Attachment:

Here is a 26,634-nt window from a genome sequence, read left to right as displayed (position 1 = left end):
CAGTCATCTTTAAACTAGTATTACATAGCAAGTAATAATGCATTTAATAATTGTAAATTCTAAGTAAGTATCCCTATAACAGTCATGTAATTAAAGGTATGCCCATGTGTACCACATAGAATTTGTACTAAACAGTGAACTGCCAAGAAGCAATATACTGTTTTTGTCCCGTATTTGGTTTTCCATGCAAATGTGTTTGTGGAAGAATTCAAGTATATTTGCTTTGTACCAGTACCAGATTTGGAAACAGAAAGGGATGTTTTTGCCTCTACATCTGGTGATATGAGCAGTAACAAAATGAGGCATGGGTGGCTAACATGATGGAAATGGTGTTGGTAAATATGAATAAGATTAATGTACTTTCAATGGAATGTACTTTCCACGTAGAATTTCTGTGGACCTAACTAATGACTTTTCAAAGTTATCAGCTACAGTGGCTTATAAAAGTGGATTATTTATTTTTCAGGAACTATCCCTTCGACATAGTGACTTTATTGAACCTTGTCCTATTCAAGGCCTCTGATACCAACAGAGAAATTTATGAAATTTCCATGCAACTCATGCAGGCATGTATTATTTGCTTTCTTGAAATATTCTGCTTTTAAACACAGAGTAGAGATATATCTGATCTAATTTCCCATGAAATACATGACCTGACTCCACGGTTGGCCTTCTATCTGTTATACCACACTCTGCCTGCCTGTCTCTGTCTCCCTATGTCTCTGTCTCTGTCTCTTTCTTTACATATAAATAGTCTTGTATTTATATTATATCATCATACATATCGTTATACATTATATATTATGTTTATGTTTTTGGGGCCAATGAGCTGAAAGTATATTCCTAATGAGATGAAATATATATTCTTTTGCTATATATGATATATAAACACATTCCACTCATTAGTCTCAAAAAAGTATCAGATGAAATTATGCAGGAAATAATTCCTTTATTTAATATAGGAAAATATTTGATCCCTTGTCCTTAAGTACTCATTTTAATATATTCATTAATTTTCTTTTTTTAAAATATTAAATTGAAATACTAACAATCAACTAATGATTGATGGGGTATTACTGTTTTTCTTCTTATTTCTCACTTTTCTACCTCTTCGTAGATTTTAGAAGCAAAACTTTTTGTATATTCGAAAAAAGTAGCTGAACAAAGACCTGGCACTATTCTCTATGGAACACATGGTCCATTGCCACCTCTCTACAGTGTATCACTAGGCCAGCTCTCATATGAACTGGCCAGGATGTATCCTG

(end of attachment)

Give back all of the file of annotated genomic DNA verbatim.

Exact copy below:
Here is a 26,634-nt window from a genome sequence, read left to right as displayed (position 1 = left end):
CAGTCATCTTTAAACTAGTATTACATAGCAAGTAATAATGCATTTAATAATTGTAAATTCTAAGTAAGTATCCCTATAACAGTCATGTAATTAAAGGTATGCCCATGTGTACCACATAGAATTTGTACTAAACAGTGAACTGCCAAGAAGCAATATACTGTTTTTGTCCCGTATTTGGTTTTCCATGCAAATGTGTTTGTGGAAGAATTCAAGTATATTTGCTTTGTACCAGTACCAGATTTGGAAACAGAAAGGGATGTTTTTGCCTCTACATCTGGTGATATGAGCAGTAACAAAATGAGGCATGGGTGGCTAACATGATGGAAATGGTGTTGGTAAATATGAATAAGATTAATGTACTTTCAATGGAATGTACTTTCCACGTAGAATTTCTGTGGACCTAACTAATGACTTTTCAAAGTTATCAGCTACAGTGGCTTATAAAAGTGGATTATTTATTTTTCAGGAACTATCCCTTCGACATAGTGACTTTATTGAACCTTGTCCTATTCAAGGCCTCTGATACCAACAGAGAAATTTATGAAATTTCCATGCAACTCATGCAGGCATGTATTATTTGCTTTCTTGAAATATTCTGCTTTTAAACACAGAGTAGAGATATATCTGATCTAATTTCCCATGAAATACATGACCTGACTCCACGGTTGGCCTTCTATCTGTTATACCACACTCTGCCTGCCTGTCTCTGTCTCCCTATGTCTCTGTCTCTGTCTCTTTCTTTACATATAAATAGTCTTGTATTTATATTATATCATCATACATATCGTTATACATTATATATTATGTTTATGTTTTTGGGGCCAATGAGCTGAAAGTATATTCCTAATGAGATGAAATATATATTCTTTTGCTATATATGATATATAAACACATTCCACTCATTAGTCTCAAAAAAGTATCAGATGAAATTATGCAGGAAATAATTCCTTTATTTAATATAGGAAAATATTTGATCCCTTGTCCTTAAGTACTCATTTTAATATATTCATTAATTTTCTTTTTTTAAAATATTAAATTGAAATACTAACAATCAACTAATGATTGATGGGGTATTACTGTTTTTCTTCTTATTTCTCACTTTTCTACCTCTTCGTAGATTTTAGAAGCAAAACTTTTTGTATATTCGAAAAAAGTAGCTGAACAAAGACCTGGCACTATTCTCTATGGAACACATGGTCCATTGCCACCTCTCTACAGTGTATCACTAGGCCAGCTCTCATATGAACTGGCCAGGATGTATCCTG